The minute I stopped running and started stretching I started coughing like a mad man. It's strange in that I ran for 2 hours and 22 minutes and didn't cough once. I stop and I couldn't stop. It was so bad that it was so deep that I thought I was going to throw up. Our neighbours across the street are getting their roof redone and the workers could hear me and were looking over. I'm sure they were wondering if I was okay.

It took about 2 hours after that run to stop coughing. For the rest of the day it was a constant shuffle from my legs being so sore. I have two thoughts about this, the first is I'm so looking forward to not having to do long runs in the future and thrash my legs and the other is it feels so cool walking around with thrashed legs because it makes you feel like you did something and you're getting gains.

I keep saying how sore I am and I don't understand it. I've done much more training in the past and at higher intensities and haven't felt this beat up. I'm not sure why that is? Is it the added weight? It there something medically wrong with me? Is it mentally I'm not aggressively engaged in my training?

Either way I like it. It's times like this that cause you to learn more about yourself through new experiences. You can read about this sort of stuff in a book and you would gloss over it. Yet once you start experiencing it you never forget it. I do wonder if I'll ever get my speed back? The I wonder if I really every care? I have some next stage in life goals that I want to put in extreme focus for the next 3 years to get to the top so I'm not really sweating it whether I get faster or not.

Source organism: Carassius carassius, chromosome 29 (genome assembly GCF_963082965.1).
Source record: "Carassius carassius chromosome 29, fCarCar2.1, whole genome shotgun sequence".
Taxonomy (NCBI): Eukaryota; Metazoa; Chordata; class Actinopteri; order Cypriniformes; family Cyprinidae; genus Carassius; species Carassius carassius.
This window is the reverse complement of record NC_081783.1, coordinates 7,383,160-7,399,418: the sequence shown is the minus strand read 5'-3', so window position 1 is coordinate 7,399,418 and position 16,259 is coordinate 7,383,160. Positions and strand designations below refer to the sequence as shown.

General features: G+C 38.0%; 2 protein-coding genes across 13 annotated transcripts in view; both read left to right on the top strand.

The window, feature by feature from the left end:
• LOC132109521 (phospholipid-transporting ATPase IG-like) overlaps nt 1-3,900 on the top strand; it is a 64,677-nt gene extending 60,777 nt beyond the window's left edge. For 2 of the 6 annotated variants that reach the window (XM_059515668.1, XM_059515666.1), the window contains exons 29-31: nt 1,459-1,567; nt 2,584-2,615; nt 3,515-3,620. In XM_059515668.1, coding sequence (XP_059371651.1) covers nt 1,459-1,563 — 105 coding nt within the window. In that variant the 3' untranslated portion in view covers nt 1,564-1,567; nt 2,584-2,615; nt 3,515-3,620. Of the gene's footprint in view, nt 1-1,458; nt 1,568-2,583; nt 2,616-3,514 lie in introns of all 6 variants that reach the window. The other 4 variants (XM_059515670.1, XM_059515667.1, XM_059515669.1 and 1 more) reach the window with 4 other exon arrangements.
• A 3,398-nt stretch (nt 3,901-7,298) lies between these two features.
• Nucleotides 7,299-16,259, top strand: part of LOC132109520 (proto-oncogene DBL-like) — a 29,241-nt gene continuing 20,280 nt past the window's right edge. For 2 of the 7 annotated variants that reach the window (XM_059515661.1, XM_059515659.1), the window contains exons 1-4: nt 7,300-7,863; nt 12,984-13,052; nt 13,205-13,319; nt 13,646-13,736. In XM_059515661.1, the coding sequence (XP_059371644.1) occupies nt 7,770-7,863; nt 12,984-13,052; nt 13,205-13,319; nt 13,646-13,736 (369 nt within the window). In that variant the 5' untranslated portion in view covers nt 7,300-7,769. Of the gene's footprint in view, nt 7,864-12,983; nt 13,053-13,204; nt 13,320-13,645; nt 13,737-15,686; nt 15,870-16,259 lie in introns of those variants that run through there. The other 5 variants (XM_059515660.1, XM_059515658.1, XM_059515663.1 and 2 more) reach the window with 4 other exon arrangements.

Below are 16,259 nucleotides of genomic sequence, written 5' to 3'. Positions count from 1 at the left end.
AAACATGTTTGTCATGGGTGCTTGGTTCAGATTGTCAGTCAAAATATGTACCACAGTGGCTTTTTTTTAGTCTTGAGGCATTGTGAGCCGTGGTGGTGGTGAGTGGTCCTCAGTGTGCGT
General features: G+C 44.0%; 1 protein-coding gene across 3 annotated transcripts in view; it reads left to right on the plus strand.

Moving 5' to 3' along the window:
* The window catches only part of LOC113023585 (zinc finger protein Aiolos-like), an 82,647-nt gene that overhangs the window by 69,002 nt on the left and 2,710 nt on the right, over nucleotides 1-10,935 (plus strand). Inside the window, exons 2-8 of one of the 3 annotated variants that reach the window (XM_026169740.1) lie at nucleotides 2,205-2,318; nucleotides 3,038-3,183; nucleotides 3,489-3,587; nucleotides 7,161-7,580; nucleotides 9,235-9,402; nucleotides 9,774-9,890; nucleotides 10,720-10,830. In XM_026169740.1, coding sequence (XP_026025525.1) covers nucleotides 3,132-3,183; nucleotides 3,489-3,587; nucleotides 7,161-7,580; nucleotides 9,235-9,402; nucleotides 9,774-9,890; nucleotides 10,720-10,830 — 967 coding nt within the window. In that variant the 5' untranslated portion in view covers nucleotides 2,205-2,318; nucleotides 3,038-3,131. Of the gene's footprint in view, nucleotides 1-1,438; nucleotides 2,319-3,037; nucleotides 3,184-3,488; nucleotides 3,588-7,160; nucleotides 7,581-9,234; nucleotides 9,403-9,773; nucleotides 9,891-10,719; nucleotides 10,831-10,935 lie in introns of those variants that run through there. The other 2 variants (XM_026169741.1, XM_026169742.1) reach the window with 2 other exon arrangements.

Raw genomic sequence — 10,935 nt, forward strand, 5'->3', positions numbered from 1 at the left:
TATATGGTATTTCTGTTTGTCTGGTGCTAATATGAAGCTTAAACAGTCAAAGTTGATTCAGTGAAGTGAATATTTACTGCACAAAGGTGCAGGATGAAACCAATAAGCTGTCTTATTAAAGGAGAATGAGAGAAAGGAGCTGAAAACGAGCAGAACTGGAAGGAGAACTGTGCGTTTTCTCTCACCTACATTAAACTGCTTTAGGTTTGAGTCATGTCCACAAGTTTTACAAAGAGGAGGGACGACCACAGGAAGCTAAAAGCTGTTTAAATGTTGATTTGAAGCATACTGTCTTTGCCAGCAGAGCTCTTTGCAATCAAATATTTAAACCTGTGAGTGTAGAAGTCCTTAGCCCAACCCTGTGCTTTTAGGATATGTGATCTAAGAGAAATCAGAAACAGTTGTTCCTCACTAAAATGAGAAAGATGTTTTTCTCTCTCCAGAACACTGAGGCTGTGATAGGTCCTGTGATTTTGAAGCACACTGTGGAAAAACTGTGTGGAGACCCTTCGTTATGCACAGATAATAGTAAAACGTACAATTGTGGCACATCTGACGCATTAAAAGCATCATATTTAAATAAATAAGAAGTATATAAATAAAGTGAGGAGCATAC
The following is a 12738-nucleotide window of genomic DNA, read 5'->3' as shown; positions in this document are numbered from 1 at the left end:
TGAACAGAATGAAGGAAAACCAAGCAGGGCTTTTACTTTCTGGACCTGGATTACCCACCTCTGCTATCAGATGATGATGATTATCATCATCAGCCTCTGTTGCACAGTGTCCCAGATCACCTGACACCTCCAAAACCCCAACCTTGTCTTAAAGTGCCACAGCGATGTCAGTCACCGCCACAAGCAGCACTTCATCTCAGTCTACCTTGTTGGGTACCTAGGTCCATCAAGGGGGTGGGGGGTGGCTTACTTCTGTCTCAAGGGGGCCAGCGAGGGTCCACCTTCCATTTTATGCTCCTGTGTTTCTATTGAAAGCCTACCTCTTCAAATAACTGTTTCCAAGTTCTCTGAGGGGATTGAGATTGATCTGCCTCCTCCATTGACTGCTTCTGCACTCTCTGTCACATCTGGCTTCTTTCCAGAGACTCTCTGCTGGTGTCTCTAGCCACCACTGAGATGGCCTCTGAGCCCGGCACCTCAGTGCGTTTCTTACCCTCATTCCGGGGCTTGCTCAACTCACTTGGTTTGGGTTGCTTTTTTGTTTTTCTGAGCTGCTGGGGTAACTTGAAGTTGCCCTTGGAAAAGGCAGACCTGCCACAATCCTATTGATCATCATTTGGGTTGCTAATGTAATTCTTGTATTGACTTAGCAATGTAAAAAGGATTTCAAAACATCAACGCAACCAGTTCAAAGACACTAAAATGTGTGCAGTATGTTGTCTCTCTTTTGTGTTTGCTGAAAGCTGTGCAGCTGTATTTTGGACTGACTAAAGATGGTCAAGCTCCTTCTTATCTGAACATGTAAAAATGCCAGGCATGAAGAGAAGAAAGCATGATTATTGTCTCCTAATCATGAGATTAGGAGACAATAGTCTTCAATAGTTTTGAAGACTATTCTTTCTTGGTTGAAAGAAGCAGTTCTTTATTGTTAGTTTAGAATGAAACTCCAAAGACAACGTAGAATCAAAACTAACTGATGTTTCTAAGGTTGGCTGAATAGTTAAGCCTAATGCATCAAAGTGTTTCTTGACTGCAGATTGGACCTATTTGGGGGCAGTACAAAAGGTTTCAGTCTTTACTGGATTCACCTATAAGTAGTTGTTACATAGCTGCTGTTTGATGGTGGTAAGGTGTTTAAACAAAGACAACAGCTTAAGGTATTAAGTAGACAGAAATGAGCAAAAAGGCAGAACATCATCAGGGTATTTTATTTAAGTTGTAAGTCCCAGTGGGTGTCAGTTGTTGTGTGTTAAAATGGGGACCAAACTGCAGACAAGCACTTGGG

If I was asked what would make me most happy, it would be that I get quicker on the bike. Riding at a sub 27 per km average pace on the bike is horrible. If I could do the Ironman at an average 29 kph average I'd be happy.

My biggest fear is still having the slowest and most painful Ironman of all time. After today's run I keep psyching myself out thinking that if I feel this sore after only 25 km, how much more sore will I be with another 17 km to go. I just have these dreaded feelings. I've had a 14 hour Ironman in 1993 and that was the one I vowed I'd NEVER do another Ironman again. It took 17 years until I did my next one.

One positive is I'm definitely losing my gut. I'm down about 5 lbs over the last 6 weeks and that's a firmed up 5 lbs with fat being removed and replaced with heavier muscle. I'm losing just under 1 lb per week. Had I not drank beer in June I'd be down probably 2 lbs per week. I don't remember the number of days yet but I think I'm over a couple weeks now of not drinking beer.

Long Run - 2:22:58 / 25.09 km


  1. As fast as Ben is, he gets slammed on Slowtwitch all the time. Sutton as well. His workouts are nuts

    Good on not drinking. I'm losing weight but not fast enough

  2. If slow twitch guys don't like them, I'm signing up. Those dudes on Slowtitch are haters and "haters going to be haters". I can't speak or Ben, I have to respect his marketing prowess and a 9:30 coming into Ironman as an outsider. When it comes to Sutton....come on.... the guy is legend. No one has more Ironman winners. Haters going to be hating. haha